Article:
My Favorite

Trusted Landscape Architects Discuss Their Favorite…



Bald CypressJesse Forrester, RLA
Jonathan Alderson Landscape Architects, Inc.
Wayne, PA
(610) 341-9925
Bald Cypress (Taxodium distichum) This tree is beautiful any time of year. It has light feathery foliage, which turns a rusty orange in the fall and can really glow when the sun shines through it. In the winter you notice the fibrous texture of the bark, the buttressed trunk and the nice form; horizontal branching creates a conical silhouette. It matures at fifty to sixty feet tall, so it works really well as a focal point on a large property, especially next to a pond. bald cypress is generally a healthy tree that thrives in wet soils but is adaptable to moderate or slightly dry soils.


Oakleaf Hydrangea Susie Nacco, Principal, Landscape Architect, Arborist
Sirius Landscapes
Boston, MA
(781) 648-2547
Oakleaf Hydrangea (Hydrangea quercifolia) As far as versatility, and beauty this shrub ranks among the highest. Although it is readily available, it seems to be under utilized in the garden. Its overall habit is mound shaped, with large lobed leaves, and giant flowers that open in summer and last about 4 weeks. It will live in a sunny location, but does quite well in the shade. Pruning will keep it tighter and smaller, but left to mature it will reach a height of about 7-8 feet, and about 12 feet wide. The leaves turn a rich burgundy in the fall, and persist into December. this plant will enhance any garden.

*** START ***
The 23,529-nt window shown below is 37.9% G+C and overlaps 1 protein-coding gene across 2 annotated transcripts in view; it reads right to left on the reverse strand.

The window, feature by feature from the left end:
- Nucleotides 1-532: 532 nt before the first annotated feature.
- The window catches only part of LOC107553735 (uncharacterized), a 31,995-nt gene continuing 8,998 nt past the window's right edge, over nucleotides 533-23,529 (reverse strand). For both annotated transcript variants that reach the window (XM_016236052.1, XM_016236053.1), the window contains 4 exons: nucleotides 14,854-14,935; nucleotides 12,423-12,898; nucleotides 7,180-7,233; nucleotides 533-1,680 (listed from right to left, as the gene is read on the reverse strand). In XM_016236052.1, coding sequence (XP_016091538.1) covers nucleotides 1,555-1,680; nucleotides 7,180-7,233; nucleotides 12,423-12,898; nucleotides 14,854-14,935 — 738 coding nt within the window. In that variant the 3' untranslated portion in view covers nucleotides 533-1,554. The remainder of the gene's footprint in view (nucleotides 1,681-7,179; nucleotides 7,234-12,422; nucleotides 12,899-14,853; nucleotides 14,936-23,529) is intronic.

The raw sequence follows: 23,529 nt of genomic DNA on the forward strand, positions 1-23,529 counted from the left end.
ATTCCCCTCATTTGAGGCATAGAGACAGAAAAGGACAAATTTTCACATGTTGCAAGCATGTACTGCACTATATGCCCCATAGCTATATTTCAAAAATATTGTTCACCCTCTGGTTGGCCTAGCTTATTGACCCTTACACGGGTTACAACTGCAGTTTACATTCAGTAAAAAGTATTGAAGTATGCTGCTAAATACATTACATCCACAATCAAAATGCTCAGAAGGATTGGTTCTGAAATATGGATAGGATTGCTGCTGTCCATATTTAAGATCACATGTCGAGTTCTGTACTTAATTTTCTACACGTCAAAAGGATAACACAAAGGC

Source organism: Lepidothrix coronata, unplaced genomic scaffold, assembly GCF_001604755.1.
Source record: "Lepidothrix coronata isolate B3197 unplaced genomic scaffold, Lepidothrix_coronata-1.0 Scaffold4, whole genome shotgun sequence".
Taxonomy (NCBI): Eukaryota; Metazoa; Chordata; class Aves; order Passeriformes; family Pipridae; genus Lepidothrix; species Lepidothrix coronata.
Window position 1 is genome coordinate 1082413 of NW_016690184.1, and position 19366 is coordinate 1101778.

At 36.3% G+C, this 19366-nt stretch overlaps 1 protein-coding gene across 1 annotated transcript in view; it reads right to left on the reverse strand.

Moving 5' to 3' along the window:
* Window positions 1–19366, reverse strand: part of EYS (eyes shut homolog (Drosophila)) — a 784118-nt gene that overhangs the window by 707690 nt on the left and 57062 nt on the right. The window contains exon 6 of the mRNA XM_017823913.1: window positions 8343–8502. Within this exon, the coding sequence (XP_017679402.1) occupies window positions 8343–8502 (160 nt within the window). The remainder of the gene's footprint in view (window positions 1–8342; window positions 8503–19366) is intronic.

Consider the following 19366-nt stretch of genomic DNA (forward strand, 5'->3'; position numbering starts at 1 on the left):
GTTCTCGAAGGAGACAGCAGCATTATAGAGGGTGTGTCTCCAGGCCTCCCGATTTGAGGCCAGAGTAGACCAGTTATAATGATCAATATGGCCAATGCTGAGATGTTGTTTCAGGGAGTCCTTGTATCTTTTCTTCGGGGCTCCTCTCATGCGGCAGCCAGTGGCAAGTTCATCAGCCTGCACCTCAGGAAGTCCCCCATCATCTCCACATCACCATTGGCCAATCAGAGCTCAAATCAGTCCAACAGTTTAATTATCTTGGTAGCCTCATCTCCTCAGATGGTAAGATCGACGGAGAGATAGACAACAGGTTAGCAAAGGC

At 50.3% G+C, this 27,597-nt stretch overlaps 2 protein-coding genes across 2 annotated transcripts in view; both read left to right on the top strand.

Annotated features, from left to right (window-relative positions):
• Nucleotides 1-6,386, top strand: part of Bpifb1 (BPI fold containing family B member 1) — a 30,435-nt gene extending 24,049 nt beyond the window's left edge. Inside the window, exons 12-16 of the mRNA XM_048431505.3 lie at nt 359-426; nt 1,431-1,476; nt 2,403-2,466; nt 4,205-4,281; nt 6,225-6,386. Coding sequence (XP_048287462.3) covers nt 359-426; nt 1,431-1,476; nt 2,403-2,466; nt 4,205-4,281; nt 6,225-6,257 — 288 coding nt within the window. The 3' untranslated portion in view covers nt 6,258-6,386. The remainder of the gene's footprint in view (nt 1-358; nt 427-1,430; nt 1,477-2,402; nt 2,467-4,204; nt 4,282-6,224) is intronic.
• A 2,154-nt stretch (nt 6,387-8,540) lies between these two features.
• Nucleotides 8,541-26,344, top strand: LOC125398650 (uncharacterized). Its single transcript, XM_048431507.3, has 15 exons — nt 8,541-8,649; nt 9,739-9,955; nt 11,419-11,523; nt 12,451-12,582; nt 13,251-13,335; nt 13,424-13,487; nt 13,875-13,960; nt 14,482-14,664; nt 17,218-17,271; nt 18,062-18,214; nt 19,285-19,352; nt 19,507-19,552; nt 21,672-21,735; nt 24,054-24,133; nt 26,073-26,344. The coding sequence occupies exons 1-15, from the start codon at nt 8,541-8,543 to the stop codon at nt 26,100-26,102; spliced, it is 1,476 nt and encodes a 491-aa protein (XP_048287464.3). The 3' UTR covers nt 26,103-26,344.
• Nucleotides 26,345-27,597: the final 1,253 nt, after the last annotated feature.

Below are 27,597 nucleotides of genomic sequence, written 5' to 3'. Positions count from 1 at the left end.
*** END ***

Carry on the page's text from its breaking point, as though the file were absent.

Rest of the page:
Woodland Stonecrop Jon Rudey, General Manager, Senior Design Associate
Greenwise, LLC
Evanston, IL
(847) 866-1930
Woodland Stonecrop (Sedum ternatum) Sedum ternatum, commonly known as Woodland stonecrop is a wonderful groundcover that is adaptable to both shade and sun conditions. The sedums are well known as tough, drought tolerant plants well suited to green roof applications. Sedum ternatum allows for the same texture and rich color in a shaded location. I use Sedum ternatum in bed areas under mature canopies. Planting in clumps of 5-9 plants allows the grouping to spread above ground and find its way throughout the planting. Sedum ternatum is a great, native groundcover well suited to the Midwestern climate.

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